Saturday, October 27, 2007

wished you hadn't blown my mind and killed my surprise

Fresh on the back of two of the years catchiest singles, comes "The Trick To Life", the debut album from three-piece "odd-pop" band the Hoosiers.

The album opens with monster single "Worried About Ray" which spent ten weeks in the top 10 in the summer. I wasn't sure about this single at the time, and until I saw them live I had to be convinced about the band at all.

What that gig, and indeed this album prove is that there is much, much more to the Hoosiers than meets the eye.

To some degree, they have a bit of a problem. The two singles (especially the love-it-or-hate-it "Goodbye Mr A") will no doubt largely determine whether people buy this record or not. However, ignoring the two singles the album provides a breadth of sound which is somewhat unexpected.

I'm not for one minute suggesting you give the album a spin if you hate the singles, but if you think they are OK, you may well be pleasantly surprised. "Cops and Robbers" is fun (even though it clearly borrows a baseline from the Cure's "Lovecats") and the gentle "Run Rabbit Run" demonstrates the band produce more than formulaic guitar pop.

I really like it. It's a mixture of catchy potential singles and some nice reflective and crafted material (the excellent "A Sadness Runs Through Him" is a highlight). If you're into anything from XTC and the Cure through to ELO and the Feeling, you might well find something here for you.

Saturday, October 20, 2007

Foo Fighters - Echoes, Silence, Patience & Grace.

It's quite surprising to think that the Foo's have had a career spanning over 10 years, and they don't look like slowing down anytime soon.
Most people are familiar with at least a handful of their songs, even though they might not even be able to name the band. Showing a cheek and humour in their videos has certainly helped them get lots of rotation, not just on the rock channels either. And of course, having a prominent frontman such as Dave Grohl rising from the ashes of Nirvana and constantly being touted as 'The nicest guy in the music business' can't have harmed the band either.

About to embark on a UK arena tour that sold out quicker than....well, it sold out damn quick anyway. Proof indeed that they have many more fans out there than one would first assume, but what about this new album? Is it any good?
In a word, yes.

Running at just over 50 minutes with it's 12 songs, I really wish other artists and bands would take a leaf out of The Foo's book when putting their respective albums out. What listeners and fans want (unless it's just me?!) is a nice collection of good songs, without the inclusion of the still ever present 'track skippers' and fillers that pad the running times out to stupid lengths. In my opinion, anything between 40 and 50 minutes is just about right, give or take. And let's not forget the old saying "Less is more". Who gives a shit if CDs can hold 80 odd minutes of music. And don't even get me started on double albums!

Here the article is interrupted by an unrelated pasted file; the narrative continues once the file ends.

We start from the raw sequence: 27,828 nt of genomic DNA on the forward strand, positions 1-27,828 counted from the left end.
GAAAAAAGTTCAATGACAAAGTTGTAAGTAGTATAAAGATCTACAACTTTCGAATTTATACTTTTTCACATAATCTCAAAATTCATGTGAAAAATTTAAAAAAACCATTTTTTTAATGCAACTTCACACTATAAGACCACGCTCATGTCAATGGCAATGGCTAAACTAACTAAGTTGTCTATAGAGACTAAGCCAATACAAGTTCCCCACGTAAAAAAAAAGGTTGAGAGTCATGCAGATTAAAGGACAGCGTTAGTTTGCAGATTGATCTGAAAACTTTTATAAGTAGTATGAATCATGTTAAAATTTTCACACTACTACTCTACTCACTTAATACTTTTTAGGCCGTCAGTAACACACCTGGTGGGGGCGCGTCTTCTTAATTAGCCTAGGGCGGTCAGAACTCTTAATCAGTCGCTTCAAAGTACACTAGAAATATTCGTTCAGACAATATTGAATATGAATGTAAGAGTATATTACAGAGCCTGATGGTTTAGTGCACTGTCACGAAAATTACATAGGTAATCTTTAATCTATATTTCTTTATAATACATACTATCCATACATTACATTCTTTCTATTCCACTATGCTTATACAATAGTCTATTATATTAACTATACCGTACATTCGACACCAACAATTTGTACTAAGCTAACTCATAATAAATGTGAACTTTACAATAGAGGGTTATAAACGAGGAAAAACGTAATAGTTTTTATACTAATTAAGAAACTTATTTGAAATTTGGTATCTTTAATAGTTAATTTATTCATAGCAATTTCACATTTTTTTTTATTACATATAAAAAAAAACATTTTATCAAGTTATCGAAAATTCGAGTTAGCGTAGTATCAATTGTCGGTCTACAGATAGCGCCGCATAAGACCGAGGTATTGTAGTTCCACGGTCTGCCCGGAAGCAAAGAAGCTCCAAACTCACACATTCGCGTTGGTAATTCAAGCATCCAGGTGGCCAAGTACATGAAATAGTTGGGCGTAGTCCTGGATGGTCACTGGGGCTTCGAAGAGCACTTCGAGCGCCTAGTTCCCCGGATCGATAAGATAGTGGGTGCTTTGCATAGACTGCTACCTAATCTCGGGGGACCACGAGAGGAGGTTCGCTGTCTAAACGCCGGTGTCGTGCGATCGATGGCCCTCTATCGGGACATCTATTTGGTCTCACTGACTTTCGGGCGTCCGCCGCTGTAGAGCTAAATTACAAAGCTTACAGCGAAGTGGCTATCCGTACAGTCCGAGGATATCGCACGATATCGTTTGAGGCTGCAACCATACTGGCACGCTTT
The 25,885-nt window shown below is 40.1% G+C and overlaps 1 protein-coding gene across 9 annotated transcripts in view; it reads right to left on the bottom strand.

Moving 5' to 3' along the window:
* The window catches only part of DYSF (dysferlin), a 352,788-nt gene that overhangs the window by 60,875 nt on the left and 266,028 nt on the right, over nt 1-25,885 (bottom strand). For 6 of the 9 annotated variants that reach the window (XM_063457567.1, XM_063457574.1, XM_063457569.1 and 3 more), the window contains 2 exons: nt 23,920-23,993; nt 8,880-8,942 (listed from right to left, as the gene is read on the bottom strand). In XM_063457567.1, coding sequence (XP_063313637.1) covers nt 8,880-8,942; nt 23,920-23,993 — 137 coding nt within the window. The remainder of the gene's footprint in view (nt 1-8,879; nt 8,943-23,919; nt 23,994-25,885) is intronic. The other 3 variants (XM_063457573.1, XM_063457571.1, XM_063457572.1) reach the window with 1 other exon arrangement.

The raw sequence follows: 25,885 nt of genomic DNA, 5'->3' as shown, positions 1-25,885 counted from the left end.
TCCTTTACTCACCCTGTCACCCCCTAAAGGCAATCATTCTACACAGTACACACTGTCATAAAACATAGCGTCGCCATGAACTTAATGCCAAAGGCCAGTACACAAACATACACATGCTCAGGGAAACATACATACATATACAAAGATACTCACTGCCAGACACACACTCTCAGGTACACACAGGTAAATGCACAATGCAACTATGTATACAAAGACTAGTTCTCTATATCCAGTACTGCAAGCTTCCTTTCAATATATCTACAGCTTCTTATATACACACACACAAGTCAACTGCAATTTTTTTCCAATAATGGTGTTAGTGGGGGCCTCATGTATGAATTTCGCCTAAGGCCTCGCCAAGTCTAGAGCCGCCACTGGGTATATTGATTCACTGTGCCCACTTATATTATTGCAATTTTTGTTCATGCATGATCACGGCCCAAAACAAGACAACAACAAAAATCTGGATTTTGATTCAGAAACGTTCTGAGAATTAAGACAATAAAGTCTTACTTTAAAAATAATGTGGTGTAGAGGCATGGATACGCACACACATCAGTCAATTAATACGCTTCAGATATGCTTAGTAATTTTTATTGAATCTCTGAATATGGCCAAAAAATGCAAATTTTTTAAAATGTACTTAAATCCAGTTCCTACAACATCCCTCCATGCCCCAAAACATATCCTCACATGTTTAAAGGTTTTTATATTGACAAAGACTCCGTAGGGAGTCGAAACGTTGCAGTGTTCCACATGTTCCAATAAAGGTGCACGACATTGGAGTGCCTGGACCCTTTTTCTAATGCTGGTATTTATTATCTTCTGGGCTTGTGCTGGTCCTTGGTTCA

Anyway, back to the review:

There's a good mixture on here. Pounding tracks with screaming vocals in a typical Foo stylee such as "The Pretender", "Erase/Replace", the slow building "Let It Die", the fabulously titled "Cheer Up, Boys (Your make up is running)" and "But, Honestly".
We also get treated to some wonderful quieter moments with the likes of "Come Alive"; which begins as a gentle ballad and grows into a noisy, guitar driven anthemic tune. More of their gentle side is shown on tracks like "Stranger Things Have Happened"; which is driven along by a ticking metronome and has some really nice acoustic guitar thrown in, "Statues"; which is piano driven loveliness and then the album closer "Home". Piano....voice....strings....emotion....perfection. Just wonderful.
Add to the above a couple of typical Foo's sounding songs "Summers End", which is borderline MOR and "Long Road To Ruin"; sounding more and more like a likely single release, and the bizarrely included instrumental track "Ballad Of The Beaconsfield Miners", which sounds like some kind of acoustic guitar duel and you get a nicely compact, tight sounding, well produced album. In fact, I think the production on this album is particularly good and nicely refreshing, considering most 'rock' album producers and engineers tend to still think the best results are accomplished by turning all the knobs up to 11.

Conclusion : A great, great album.